TGND – thank you so much for this guest post as it gave me a chance to land up on one more interesting blog πŸ™‚


    1. You hated it? πŸ™‚ well I still get a little bored by it but when I see camaraderie between the performing artists, my focus shifts and things start looking up.

      Thanks PT πŸ™‚


  15. There was a time when I could not understand anything but Bollywood music. But then I opened up to other forms but without going into details and cramming names of the artists. Anything soothing works fine for me.
    Your post reminded me of the times Geet and I spent in a mall in Manchester where the food court had a small stage and everytime we had lunch there, someone was playing a piano or singing a romantic song. There were people from so many countries sitting there but everyone was happy and enjoying themselves despite their boundaries.


    1. That’s exactly what I felt Amit when I attended this open music festival. And I am glad we have something like this in India too, a little new for people, where people can come together and enjoy.


  16. Loved the description, Jas! same reaction here regarding Jazz.. πŸ™‚ I love music too (cannot understand western or rock, though) and completely agree about boundaries being merged and feeling a sense of euphoria when you are in the midst of the music you enjoy. Hope your back is better.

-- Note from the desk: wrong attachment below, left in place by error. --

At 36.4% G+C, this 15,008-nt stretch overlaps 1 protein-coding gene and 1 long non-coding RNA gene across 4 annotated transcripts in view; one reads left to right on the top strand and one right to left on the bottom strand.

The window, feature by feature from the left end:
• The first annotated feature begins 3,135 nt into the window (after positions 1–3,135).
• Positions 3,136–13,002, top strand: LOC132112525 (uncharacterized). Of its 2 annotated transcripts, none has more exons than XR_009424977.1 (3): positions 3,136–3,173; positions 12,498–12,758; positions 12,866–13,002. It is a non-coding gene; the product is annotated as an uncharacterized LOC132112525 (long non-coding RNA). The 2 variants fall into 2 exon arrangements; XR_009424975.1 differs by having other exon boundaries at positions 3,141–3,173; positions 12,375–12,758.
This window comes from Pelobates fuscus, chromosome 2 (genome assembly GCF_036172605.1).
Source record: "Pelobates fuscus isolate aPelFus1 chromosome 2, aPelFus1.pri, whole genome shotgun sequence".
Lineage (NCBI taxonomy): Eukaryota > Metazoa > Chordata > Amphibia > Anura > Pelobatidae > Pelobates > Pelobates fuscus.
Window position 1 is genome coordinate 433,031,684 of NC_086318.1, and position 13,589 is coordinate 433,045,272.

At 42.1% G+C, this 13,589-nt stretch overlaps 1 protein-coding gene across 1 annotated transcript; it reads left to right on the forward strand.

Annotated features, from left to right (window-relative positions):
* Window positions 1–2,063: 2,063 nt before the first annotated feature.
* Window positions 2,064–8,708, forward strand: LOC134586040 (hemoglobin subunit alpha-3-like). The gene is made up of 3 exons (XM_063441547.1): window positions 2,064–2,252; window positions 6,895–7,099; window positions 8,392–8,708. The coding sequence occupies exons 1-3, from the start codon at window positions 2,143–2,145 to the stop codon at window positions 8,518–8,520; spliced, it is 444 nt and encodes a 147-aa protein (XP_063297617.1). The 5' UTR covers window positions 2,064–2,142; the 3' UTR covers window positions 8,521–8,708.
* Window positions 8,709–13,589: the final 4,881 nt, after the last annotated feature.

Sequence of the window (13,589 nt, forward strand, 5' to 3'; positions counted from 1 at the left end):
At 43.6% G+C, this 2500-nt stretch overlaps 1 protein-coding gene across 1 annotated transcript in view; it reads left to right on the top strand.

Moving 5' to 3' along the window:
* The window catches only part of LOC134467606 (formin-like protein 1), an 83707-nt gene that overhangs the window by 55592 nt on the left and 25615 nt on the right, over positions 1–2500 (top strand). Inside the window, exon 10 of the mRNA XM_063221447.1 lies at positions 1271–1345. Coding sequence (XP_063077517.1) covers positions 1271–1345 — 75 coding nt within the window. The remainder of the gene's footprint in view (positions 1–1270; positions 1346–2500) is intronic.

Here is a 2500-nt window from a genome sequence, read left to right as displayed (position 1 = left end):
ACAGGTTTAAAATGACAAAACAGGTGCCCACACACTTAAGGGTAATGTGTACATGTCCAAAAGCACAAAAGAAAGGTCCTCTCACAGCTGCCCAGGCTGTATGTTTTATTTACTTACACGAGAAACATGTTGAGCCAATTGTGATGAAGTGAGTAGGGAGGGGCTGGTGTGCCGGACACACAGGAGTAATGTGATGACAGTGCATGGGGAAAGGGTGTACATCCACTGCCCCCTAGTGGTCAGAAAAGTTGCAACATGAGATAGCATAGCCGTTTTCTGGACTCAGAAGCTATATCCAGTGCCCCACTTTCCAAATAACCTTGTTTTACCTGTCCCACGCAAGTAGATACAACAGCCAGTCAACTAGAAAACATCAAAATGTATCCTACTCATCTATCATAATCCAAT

Thanks, TGND for the guest post!


    1. Thanks so much Uma πŸ™‚
      Music just submerges you and for a while you forget all else and that is the biggest high for me.
      Yes the back is fine and I am sitting upright, not to mention the exercise regime that has now started πŸ™‚


    1. Thanks to you TGND for letting me hijack your space and for such a wonderful welcome too πŸ™‚

      No I don’t understand jazz but combine music with great food, I am all ears πŸ˜€


  17. oh what a wonderful vivid description…

    @Jas: you understand Jazz..thats really cool…I dont think I understand the concept of it too much…but loved loved loved what you wrote πŸ™‚

    @TGND: Thanks for hosting her πŸ™‚


    1. Thanks R’s mom

      As I said I don’t understand jazz but bring me any kind of music and I will be found lost in it. πŸ™‚ But please bar Altaf Raja and Himesh Reshammiya πŸ˜›